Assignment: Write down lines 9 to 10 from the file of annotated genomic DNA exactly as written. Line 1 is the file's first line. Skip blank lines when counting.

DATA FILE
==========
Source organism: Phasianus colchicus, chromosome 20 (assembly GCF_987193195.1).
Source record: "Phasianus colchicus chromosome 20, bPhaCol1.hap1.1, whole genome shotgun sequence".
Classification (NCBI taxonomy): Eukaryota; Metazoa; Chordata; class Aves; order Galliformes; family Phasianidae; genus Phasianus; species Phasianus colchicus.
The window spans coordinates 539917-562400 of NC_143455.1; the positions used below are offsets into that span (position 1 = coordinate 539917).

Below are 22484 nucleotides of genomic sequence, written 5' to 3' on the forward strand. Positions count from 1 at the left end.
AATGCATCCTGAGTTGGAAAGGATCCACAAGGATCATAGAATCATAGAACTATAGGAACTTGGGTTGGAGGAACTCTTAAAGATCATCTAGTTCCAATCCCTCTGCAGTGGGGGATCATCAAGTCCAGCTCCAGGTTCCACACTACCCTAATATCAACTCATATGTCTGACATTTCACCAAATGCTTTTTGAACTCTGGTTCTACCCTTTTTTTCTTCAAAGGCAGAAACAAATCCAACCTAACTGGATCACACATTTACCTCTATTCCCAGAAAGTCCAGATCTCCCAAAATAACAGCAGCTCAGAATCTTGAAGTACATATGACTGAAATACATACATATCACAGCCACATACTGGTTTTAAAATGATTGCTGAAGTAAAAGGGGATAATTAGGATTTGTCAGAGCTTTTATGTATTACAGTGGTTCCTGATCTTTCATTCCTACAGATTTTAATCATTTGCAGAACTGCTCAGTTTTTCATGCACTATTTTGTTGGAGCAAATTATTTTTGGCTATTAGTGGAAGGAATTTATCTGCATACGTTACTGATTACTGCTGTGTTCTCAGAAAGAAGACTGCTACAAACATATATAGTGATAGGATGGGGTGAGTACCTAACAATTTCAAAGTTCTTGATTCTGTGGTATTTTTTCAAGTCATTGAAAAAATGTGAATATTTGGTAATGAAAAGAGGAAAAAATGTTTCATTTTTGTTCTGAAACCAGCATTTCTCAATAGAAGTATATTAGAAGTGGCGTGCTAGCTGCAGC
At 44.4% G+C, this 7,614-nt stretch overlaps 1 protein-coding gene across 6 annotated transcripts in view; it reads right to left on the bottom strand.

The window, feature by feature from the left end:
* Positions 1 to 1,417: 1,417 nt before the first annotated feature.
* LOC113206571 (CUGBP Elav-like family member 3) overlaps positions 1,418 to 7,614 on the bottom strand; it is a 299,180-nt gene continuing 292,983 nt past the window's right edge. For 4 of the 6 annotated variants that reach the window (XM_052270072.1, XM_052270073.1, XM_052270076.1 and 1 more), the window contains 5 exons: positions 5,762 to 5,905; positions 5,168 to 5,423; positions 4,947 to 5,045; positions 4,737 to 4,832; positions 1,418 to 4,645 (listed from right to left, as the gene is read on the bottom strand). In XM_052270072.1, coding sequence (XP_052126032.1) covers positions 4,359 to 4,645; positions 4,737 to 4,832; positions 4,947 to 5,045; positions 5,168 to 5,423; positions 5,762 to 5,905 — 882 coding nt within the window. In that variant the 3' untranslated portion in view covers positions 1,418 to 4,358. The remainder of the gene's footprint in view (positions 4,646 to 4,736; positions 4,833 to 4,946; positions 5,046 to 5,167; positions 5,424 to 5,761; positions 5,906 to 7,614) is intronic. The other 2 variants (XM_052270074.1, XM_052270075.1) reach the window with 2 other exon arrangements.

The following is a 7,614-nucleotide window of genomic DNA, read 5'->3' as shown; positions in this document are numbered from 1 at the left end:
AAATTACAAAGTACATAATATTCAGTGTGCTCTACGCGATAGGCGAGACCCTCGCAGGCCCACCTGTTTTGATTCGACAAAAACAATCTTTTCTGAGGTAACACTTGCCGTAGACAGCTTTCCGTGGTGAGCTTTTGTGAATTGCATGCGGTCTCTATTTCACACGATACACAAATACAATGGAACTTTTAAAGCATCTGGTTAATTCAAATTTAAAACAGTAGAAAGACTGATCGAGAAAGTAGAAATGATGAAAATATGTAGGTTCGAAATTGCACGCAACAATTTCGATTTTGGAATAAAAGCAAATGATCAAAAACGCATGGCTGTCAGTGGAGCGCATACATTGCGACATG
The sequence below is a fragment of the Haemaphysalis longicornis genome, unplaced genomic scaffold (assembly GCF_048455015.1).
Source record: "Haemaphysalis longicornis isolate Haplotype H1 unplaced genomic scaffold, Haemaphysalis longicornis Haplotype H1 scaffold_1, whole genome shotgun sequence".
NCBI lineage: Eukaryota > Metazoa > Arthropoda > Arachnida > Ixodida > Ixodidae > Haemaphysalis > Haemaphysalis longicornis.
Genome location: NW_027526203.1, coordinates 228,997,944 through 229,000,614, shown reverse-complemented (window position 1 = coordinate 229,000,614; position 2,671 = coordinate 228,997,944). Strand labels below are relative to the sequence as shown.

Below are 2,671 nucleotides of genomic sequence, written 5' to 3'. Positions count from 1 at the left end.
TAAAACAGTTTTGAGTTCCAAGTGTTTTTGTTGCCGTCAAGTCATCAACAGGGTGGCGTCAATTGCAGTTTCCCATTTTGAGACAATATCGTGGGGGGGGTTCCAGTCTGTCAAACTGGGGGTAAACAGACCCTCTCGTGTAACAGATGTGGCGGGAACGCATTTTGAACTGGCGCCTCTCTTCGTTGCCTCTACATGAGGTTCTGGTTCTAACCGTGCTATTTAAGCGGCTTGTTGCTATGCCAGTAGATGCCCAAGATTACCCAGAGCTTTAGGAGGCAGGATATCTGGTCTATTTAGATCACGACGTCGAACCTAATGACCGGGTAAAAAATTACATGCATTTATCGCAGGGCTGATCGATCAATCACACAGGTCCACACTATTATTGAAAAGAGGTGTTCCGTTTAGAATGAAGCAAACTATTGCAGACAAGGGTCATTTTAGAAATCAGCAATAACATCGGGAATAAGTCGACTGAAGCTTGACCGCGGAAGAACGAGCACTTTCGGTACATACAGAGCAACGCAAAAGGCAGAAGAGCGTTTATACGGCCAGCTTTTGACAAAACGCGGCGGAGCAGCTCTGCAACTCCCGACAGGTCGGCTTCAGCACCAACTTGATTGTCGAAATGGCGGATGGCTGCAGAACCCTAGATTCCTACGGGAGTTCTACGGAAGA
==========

* Positions 1 to 1,417: 1,417 nt before the first annotated feature.
* LOC113206571 (CUGBP Elav-like family member 3) overlaps positions 1,418 to 7,614 on the bottom strand; it is a 299,180-nt gene continuing 292,983 nt past the window's right edge. For 4 of the 6 annotated variants that reach the window (XM_052270072.1, XM_052270073.1, XM_052270076.1 and 1 more), the window contains 5 exons: positions 5,762 to 5,905; positions 5,168 to 5,423; positions 4,947 to 5,045; positions 4,737 to 4,832; positions 1,418 to 4,645 (listed from right to left, as the gene is read on the bottom strand). In XM_052270072.1, coding sequence (XP_052126032.1) covers positions 4,359 to 4,645; positions 4,737 to 4,832; positions 4,947 to 5,045; positions 5,168 to 5,423; positions 5,762 to 5,905 — 882 coding nt within the window. In that variant the 3' untranslated portion in view covers positions 1,418 to 4,358. The remainder of the gene's footprint in view (positions 4,646 to 4,736; positions 4,833 to 4,946; positions 5,046 to 5,167; positions 5,424 to 5,761; positions 5,906 to 7,614) is intronic. The other 2 variants (XM_052270074.1, XM_052270075.1) reach the window with 2 other exon arrangements.